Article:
As a result of the COVID-19 crisis and systemic racial issues, mental health has emerged as an urgent priority for organisations on a global scale, and specifically when it comes to their Black employees. A 2021 report by Mckinsey & Company showed that 62% of employees consider issues related to mental health a top challenge, especially diverse employees.
According to the Mental Health Commission of Canada, 35.4% of Black Canadians experienced major psychological distress in 2020 and 34.2% had never used mental health services before. More employers are therefore finding ways to improve their company culture and implementing effective strategies to address workplace mental health issues.
As we wrap up Mental Health Awareness Month, here are a few wellness practices you should hold onto to improve your mental health.
Complete a Mental Health Audit
In a fast paced world where our minds are on constant hyperdrive, it is easy to lose sight of ourselves. Regular self check ins can help us better understand our emotions and allow us to address them. Not sure where to begin? Start with a mental health self-evaluation. This involves asking yourself the following questions; How am I feeling today? Has my mood changed over the past few weeks? Have I felt stressed/anxious recently? What made me feel this way? What are my coping mechanisms? Are they working?
Tip: Make it a goal to complete a mental health self-assessment at least once a week. A mood journal can help you keep track of your thoughts and feelings throughout the day.
It is all about work/life balance. Draw clear lines between your work-life and home-life by setting boundaries for your professional and personal obligations. Learn to leave work, at work! Know when to call it a day! As Betsy Jacobson contends, “balance is not better time management, but better boundary management.” Do you have a set time for lunch every day? How often do you check your work email outside your contracted working hours? Are your colleagues aware that they cannot contact you after work hours?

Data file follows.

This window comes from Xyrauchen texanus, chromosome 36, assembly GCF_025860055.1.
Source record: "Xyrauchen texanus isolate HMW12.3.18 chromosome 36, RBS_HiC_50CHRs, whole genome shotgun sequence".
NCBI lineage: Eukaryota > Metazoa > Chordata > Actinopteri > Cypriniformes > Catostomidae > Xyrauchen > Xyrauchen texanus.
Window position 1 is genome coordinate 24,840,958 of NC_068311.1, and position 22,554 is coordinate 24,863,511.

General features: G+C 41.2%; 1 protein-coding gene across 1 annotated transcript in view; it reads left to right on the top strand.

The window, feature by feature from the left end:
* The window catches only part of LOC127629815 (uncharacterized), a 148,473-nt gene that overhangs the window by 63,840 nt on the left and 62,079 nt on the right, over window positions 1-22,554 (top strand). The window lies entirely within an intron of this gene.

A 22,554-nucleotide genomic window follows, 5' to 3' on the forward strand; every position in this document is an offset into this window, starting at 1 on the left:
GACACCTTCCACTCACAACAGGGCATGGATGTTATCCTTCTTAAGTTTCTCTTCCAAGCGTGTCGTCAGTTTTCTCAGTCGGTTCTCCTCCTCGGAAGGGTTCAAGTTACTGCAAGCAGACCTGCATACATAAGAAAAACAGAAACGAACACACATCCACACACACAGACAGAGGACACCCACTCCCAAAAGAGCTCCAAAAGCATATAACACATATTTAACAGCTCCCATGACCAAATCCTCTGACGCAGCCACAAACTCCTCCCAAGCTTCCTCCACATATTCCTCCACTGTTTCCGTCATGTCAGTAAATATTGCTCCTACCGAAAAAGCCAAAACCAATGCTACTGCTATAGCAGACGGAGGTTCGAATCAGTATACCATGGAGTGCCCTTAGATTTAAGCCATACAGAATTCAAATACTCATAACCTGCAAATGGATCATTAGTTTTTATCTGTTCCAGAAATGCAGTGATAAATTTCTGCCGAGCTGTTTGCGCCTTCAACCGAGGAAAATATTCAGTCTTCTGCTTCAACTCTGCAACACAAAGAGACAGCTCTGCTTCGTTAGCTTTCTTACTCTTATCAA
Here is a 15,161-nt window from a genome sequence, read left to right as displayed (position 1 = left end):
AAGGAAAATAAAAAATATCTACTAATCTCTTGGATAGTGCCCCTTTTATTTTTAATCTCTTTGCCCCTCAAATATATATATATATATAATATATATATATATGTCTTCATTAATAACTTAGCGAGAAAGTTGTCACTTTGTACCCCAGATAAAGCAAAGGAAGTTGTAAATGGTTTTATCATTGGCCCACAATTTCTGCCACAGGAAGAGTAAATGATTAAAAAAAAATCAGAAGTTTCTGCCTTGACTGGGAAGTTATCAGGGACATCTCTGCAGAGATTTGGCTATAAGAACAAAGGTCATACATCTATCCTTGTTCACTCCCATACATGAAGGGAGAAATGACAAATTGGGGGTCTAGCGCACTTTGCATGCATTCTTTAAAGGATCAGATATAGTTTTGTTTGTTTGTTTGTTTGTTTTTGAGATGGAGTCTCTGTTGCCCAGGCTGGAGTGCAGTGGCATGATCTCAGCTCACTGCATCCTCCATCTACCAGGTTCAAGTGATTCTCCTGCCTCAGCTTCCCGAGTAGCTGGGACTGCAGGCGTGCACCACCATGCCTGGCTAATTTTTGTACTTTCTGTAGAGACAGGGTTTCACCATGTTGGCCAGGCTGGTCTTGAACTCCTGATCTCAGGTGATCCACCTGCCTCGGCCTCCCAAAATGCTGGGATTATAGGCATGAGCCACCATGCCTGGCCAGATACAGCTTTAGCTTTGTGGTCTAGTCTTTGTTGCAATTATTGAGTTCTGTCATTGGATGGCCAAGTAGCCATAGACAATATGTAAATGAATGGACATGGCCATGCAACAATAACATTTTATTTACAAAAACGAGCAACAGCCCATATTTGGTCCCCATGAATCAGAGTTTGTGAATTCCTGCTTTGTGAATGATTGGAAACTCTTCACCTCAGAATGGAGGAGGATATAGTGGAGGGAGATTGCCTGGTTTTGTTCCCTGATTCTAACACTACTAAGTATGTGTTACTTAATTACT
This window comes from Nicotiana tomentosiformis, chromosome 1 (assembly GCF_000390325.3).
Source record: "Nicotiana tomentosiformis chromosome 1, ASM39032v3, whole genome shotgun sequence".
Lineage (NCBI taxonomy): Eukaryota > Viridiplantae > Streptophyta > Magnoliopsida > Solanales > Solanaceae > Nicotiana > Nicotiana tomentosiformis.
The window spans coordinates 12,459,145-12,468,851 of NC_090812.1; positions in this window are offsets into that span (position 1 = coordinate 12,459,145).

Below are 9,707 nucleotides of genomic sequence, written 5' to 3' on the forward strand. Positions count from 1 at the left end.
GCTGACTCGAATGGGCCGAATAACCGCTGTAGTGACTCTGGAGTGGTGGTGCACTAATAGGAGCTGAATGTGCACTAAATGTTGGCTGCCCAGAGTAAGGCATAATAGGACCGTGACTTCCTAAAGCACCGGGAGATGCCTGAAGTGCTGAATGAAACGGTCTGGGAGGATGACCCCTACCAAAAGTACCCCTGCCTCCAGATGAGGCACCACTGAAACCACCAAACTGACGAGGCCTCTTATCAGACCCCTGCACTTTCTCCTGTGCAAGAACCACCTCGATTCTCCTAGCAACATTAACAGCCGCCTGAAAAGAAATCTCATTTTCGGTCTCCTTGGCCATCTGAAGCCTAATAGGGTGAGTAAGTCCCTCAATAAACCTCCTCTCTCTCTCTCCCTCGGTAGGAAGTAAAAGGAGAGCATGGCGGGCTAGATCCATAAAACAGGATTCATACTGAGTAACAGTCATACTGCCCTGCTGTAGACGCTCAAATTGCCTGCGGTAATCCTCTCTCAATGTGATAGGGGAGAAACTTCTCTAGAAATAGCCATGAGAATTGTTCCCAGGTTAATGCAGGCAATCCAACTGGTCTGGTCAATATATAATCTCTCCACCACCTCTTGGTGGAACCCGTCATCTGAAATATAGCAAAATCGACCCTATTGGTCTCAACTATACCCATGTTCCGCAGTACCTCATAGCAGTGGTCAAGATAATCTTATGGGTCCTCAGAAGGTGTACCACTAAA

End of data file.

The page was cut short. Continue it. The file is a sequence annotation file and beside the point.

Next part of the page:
Tips: Create a work in a space that’s distinct from the rest of your home. Close your computer when you are done with work. Use separate browsers or different computers for your work and personal life.
Take Time to Unwind
Use your vacation days! Taking time off from work is vital to your mental health. Ever heard the saying, “well-rested employees are the most productive and efficient?” This statement can be backed by a study from the National Library of Medicine, which reveals that employees were in better moods and were able to sleep better following their vacations. There have also been multiple studies by scientists linking frequent vacation days to increasing productivity and even life longevity. Taking vacations can help prevent burnout, reduce stress, boost creativity and improve work-life balance and an individual’s overall mental health.
Tip: If you can, try and plan your vacation days ahead of time, this way you don’t use up all your days at once. By planning ahead you are more likely to remember to take time off and you also have something to look forward to.
Explore Your Resources
As previously mentioned, it is a new era of mental health in the corporate sphere as employers are keen on improving and advocating for wellness at work now more than ever.
As an article by Forbes points out, approximately 40% of employers expanded mental health benefits during the pandemic. Although every organisation has its own unique approach to responding to the needs of their employees mental health, some common strategies include; the adoption of mental health days, redesigned benefits, wellness webinars, 4-day work weeks, corporate mental health officers, remote work options and extra long weekends. The pandemic has pushed employers to think about mental health more, and most leaders are looking for how to prioritise employee health and wellbeing.
Tip: If your company doesn’t currently offer a mental health initiative that interests you, bring that to your employer’s attention.
A lasting legacy of the pandemic has been the shift to remote work. According to an Owl Labs study, in 2021 nearly 70% of full-time employees in the US had worked remotely and 16% of companies are fully remote globally. Consequently, working from home has had major implications on workplace relationships. Social connections are vital to the state of your mental health. As Dr. Craig Sawchuk, a Mayo Clinic psychologist explains, “socialising helps sharpen memory and cognitive skills and increases your sense of happiness and well-being.” Many organisations have implemented employee engagement strategies for remote workers such as virtual coffee breaks, increased video calls, multiplayer games and much more.
Tip: Schedule a 15 minute call with a colleague to catch up on things other than work or challenge yourself to a weekly get-to-know me call with a colleague outside your team.
Finally, Treat Yourself!
A little act of self-care goes a long way. While waiting for gratification from your employer in the form of a bonus or promotion, give yourself an occasional pat on the back for your wins. Celebrating accomplishments is crucial to maintaining emotional and mental health as it builds confidence, increases motivation and can relieve stress. Rewarding yourself does not have to be complicated, treats come in all forms. For some it might include buying yourself a gift while others are satisfied with taking an additional break during the work day or turning up your favourite song while working.